Allstonian uses a Butter Bell in warmish weather to keep the butter fresh longer. The container keeps the butter over a well of cold water, which keeps the butter cool but still spreadable.

See a selction of these butter keepers at Amazon.

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salted butter better to leave out

Fantastic Smoked Turkey by Mail

Greenberg’s, in Tyler, Texas, has been in the business of selling smoked turkeys for 65 years. Their turkeys arrive ready to eat; you can reheat, or just slice ‘em and eat ‘em. Fleur describes the meat as fresh, moist, and succulent, and excellent either as a main course or for sandwiches. Leftovers can be frozen.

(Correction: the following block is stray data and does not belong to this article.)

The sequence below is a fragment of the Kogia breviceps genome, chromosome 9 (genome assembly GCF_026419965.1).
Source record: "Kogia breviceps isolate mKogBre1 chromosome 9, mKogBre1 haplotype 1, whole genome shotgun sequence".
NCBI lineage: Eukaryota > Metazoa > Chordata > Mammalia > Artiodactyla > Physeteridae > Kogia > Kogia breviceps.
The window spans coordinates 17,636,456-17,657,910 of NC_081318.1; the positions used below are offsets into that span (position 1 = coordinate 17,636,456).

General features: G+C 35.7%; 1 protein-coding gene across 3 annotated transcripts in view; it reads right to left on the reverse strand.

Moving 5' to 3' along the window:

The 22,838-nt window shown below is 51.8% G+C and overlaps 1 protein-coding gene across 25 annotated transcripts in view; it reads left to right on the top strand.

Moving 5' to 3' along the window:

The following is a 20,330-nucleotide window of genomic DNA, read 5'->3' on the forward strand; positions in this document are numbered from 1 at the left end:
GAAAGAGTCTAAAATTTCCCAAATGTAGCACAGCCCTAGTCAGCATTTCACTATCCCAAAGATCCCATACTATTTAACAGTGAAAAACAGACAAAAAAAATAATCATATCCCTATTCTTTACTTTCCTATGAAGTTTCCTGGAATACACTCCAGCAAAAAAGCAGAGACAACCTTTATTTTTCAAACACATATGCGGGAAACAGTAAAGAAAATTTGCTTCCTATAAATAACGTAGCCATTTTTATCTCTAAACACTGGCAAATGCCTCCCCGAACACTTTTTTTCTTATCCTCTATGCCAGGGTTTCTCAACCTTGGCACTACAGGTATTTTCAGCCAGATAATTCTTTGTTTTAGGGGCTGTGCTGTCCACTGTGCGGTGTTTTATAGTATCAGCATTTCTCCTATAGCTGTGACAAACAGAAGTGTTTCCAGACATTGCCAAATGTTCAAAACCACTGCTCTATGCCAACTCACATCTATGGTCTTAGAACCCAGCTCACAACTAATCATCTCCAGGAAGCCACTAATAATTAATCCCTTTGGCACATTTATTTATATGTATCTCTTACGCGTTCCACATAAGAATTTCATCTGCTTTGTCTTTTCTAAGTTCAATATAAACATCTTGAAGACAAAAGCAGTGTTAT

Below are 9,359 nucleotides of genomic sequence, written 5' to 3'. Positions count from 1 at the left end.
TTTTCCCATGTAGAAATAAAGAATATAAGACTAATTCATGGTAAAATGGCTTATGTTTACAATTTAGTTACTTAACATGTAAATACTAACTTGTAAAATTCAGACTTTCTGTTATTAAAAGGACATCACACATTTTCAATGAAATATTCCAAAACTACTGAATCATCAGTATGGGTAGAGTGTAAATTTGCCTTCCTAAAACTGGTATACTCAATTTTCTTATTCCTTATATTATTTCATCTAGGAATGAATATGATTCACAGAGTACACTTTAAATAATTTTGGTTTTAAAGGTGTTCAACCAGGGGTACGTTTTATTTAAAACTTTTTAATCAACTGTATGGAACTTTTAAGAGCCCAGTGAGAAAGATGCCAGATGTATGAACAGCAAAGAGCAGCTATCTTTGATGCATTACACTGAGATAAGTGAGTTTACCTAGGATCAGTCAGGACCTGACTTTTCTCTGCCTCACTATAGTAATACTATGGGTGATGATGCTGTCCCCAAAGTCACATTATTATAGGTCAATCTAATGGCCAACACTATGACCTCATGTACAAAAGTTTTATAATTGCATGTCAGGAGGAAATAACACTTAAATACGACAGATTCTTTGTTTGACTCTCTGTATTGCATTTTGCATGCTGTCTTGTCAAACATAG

They get really busy during the upcoming holiday season, so order soon to get the size you want. A turkey from Greenberg’s would make a very special present.

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Experiments in Eating

The New York Times features a fascinating profile of Cornell University professor Brian Wansink, whose work suggests that environmental cues play a big role in how much we eat.

Wansink’s work (the subject of his new book Mindless Eating) suggests that certain cues, such as the size of the container in which food is served or the way it is packaged, can play a critical role in shaping eating habits and affecting weight gain.